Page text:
POP CULTURE: SUN TV drinking games and modern media

The call went out early, as it has with many a pop culture phenomenon, as it had with Must-See TV Thursdays, with Don Cherry broadcasts, with Samatha Taylor’s Video Hits:

How can we turn SUN TV into a drinking game?

That, after all, is the best thing you can do with a television set: tune it to something banal, or foolish to the point of funny, find the repeating elements, and use them as an excuse to get smashed with your friends.

Did we mention? Drinking games are way more fun when you do them with other people. It goes directly to the sense of community we’re all supposed to share.

But I digress.

Finding a repetitive theme on SUN TV to which to drink? Before it launched, we would’ve guess ones like “host older than 50 refers to ‘the young people today’,” — do a shot of jagermeister.

Or maybe “guy comments on female journalist’s appearance” — chug a beer.

Or “Peter Worthington uses the term lib-left,” — do a shot and chase it with a swallow of beer.

Of course, that thinking was based on the belief SUN TV would be a copy of its right-wing Fox News brethren to the South. Which is true. Sort of.

But then I actually spent a few hours watching it, figuring that, if nothing else, the aforementioned drinking game would develop organically. And a funny thing happened: SUN TV wasn’t quite as predicted.

Hour one was centred around a host named Theo Caldwell, some sort of financial adviser from Toronto. A quick glance at Caldwell’s credentials online reveal he’s a market capitalist who wrote a children’s book about an Irish giant. Caldwell is about 5’6, if size-on-camera and the Sun’s backdrops translate accurately. Figure out the pathology there for yourself.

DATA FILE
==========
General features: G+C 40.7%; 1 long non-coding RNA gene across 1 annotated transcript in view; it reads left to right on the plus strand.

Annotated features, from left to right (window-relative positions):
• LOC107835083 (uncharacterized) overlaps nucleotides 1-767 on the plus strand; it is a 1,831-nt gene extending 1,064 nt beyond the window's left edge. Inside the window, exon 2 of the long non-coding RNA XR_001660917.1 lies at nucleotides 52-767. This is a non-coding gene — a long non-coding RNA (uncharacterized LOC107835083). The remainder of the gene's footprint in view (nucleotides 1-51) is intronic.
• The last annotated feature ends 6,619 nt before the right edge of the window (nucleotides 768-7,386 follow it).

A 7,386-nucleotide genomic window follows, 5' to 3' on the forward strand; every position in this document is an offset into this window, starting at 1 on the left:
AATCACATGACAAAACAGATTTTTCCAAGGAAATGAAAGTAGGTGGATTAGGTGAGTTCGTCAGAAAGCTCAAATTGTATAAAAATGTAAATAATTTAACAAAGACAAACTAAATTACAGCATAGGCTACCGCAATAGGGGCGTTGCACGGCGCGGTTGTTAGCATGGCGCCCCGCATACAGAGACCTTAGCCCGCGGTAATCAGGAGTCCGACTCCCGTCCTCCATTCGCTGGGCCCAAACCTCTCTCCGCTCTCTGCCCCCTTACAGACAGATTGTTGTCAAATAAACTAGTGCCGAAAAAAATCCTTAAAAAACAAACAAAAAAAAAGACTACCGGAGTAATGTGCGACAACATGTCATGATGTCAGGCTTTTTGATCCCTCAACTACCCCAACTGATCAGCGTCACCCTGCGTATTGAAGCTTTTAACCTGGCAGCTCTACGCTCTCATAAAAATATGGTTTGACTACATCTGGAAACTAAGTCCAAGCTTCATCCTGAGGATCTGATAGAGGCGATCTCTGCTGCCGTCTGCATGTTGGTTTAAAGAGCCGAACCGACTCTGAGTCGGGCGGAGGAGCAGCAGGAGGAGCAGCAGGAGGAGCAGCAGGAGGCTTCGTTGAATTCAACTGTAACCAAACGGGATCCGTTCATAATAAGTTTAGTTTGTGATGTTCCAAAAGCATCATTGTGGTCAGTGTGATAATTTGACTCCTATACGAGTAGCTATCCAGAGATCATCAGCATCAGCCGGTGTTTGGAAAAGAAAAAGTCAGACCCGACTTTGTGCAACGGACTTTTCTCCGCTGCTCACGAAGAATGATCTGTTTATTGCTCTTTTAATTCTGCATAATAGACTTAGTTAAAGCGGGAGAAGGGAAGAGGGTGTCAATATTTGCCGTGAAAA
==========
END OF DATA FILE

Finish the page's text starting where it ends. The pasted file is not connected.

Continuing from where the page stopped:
Initially, I was going to take a slug of beer every time he said the words “the market.” But two minutes and three-quarters of a beer in, I realized Caldwell uses the financial world as sort of a backdrop for his entire show, and that, should I require enough cerebral function to operate the remote control, my liquid assets could become far too fluid, far too quickly.

About a minute later, Caldwell described the financial markets as “a quantitative conclusion of what people think is happening in the world,” a definition so myopically simplistic and disconnected from the reality of how stock, commodity and complex instrument markets actually work that it was either downright evil, ideologically delusional, or more naive than James Bond’s last six girlfriends.

Of course, in the situation at hand, it seemed the optimistic thing to do was consider this statement a benchmark for drinking.

“Right,” I told the dog, as this was a studious exercise, and therefore required me to objectively drink alone at home at 10 a.m., “from now on, whenever the little guy in the power suit says something evil or stupid, I take a shot of Jager.”

He just lay there looking doleful with large hound dog eyes, which I took as an endorsement.

A few moments later,Caldwell mentioned the Standard & Poors Index, confirming that, while the rest of the world has seen Inside Job and realizes S&P is a corrupt, useless prop for corrupt, useless people, Caldwell either takes it seriously or thinks the rest of us should.

“Likely stupid, quite possibly not evil,” I told the hound. His quiet support was all the endorsement I needed for a shot of Jager.

After a few more minutes, Caldwell checked in on big stories from across the Sun newspaper chain that day. He talked to Nicole Dube, a Winnipeg Sun reporter, who informed him that a Conservative election candidate accidentally sent out the e-mail addresses of 6,000 constituents.

Theo flew to the Tory’s defence faster than a Gimli Mosquito at a Hip Concert. “Let’s see if I can figure out why I’m outraged by this Nicole,” said Caldwell. “If they all live around there, well…isn’t this all information you could find in the local white pages of your phone book?”’

I took a shot of Jager.

Dube kept smiling, but appeared a bit pained. “Well, not everyone wants to have their email or contact information listed publicly. Not everyone’s in the phone book. It’s a serious breach of privacy.”

Dube pointed out that the Liberal candidate in the riding was outraged and demanding an explanation, but that the Tory so far hadn’t said anything, leaving it up to her campaign manager to apologize.

Two hours later, after the story had been recycled to the next host, Dube was to add the word “OBVIOUSLY” — her emphasis. As in “the liberal candidate is OBVIOUSLY outraged,” wink wink, nudge nudge. And this time there’s no pointing out how unhappy the neighbours might be. But I digress.

“She’s supposed to pretend to be outraged,” Theo protested.

I took a shot of Jager. Four shots in now, and that last one kind of made me want to punch him. Feel ….warm. Dammit.